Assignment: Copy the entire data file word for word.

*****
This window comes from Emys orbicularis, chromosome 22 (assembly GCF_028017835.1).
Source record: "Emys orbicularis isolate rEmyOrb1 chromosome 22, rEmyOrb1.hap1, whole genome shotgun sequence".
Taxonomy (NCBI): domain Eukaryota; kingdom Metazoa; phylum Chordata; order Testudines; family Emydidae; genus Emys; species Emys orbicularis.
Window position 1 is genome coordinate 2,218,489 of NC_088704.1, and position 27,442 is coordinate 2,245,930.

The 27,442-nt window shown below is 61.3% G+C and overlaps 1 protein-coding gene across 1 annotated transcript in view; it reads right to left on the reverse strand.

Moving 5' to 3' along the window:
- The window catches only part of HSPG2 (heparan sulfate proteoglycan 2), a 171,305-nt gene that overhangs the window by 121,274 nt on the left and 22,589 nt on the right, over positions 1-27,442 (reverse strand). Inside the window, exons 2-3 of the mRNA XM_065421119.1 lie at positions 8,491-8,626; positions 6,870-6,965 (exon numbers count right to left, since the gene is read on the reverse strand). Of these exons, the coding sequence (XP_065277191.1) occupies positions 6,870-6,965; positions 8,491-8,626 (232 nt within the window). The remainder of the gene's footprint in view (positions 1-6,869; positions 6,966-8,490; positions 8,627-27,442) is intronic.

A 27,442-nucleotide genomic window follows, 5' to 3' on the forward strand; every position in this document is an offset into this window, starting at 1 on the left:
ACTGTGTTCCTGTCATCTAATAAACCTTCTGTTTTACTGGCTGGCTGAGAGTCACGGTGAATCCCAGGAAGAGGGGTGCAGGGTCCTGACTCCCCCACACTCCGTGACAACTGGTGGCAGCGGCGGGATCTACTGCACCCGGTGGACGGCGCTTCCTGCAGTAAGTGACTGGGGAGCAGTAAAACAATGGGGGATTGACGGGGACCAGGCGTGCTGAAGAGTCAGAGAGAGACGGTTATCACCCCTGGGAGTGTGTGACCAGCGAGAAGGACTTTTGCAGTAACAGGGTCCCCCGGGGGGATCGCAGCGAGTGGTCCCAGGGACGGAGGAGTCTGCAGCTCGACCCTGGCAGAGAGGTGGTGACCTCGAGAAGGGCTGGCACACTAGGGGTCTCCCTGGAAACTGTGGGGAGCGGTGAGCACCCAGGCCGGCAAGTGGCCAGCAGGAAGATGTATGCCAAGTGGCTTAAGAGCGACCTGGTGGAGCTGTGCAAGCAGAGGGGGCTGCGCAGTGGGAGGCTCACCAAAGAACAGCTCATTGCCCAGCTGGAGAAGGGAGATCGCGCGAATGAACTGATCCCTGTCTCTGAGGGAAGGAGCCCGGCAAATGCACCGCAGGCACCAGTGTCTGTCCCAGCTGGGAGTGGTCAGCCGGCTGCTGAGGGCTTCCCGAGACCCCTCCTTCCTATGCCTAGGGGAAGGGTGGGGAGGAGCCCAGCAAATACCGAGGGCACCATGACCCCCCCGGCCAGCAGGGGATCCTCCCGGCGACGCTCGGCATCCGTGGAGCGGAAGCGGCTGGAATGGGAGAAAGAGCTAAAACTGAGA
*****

This window comes from Emys orbicularis, chromosome 22 (assembly GCF_028017835.1).
Source record: "Emys orbicularis isolate rEmyOrb1 chromosome 22, rEmyOrb1.hap1, whole genome shotgun sequence".
Taxonomy (NCBI): domain Eukaryota; kingdom Metazoa; phylum Chordata; order Testudines; family Emydidae; genus Emys; species Emys orbicularis.
Window position 1 is genome coordinate 2,218,489 of NC_088704.1, and position 27,442 is coordinate 2,245,930.

The 27,442-nt window shown below is 61.3% G+C and overlaps 1 protein-coding gene across 1 annotated transcript in view; it reads right to left on the reverse strand.

Moving 5' to 3' along the window:
- The window catches only part of HSPG2 (heparan sulfate proteoglycan 2), a 171,305-nt gene that overhangs the window by 121,274 nt on the left and 22,589 nt on the right, over positions 1-27,442 (reverse strand). Inside the window, exons 2-3 of the mRNA XM_065421119.1 lie at positions 8,491-8,626; positions 6,870-6,965 (exon numbers count right to left, since the gene is read on the reverse strand). Of these exons, the coding sequence (XP_065277191.1) occupies positions 6,870-6,965; positions 8,491-8,626 (232 nt within the window). The remainder of the gene's footprint in view (positions 1-6,869; positions 6,966-8,490; positions 8,627-27,442) is intronic.

A 27,442-nucleotide genomic window follows, 5' to 3' on the forward strand; every position in this document is an offset into this window, starting at 1 on the left:
ACTGTGTTCCTGTCATCTAATAAACCTTCTGTTTTACTGGCTGGCTGAGAGTCACGGTGAATCCCAGGAAGAGGGGTGCAGGGTCCTGACTCCCCCACACTCCGTGACAACTGGTGGCAGCGGCGGGATCTACTGCACCCGGTGGACGGCGCTTCCTGCAGTAAGTGACTGGGGAGCAGTAAAACAATGGGGGATTGACGGGGACCAGGCGTGCTGAAGAGTCAGAGAGAGACGGTTATCACCCCTGGGAGTGTGTGACCAGCGAGAAGGACTTTTGCAGTAACAGGGTCCCCCGGGGGGATCGCAGCGAGTGGTCCCAGGGACGGAGGAGTCTGCAGCTCGACCCTGGCAGAGAGGTGGTGACCTCGAGAAGGGCTGGCACACTAGGGGTCTCCCTGGAAACTGTGGGGAGCGGTGAGCACCCAGGCCGGCAAGTGGCCAGCAGGAAGATGTATGCCAAGTGGCTTAAGAGCGACCTGGTGGAGCTGTGCAAGCAGAGGGGGCTGCGCAGTGGGAGGCTCACCAAAGAACAGCTCATTGCCCAGCTGGAGAAGGGAGATCGCGCGAATGAACTGATCCCTGTCTCTGAGGGAAGGAGCCCGGCAAATGCACCGCAGGCACCAGTGTCTGTCCCAGCTGGGAGTGGTCAGCCGGCTGCTGAGGGCTTCCCGAGACCCCTCCTTCCTATGCCTAGGGGAAGGGTGGGGAGGAGCCCAGCAAATACCGAGGGCACCATGACCCCCCCGGCCAGCAGGGGATCCTCCCGGCGACGCTCGGCATCCGTGGAGCGGAAGCGGCTGGAATGGGAGAAAGAGCTAAAACTGAGA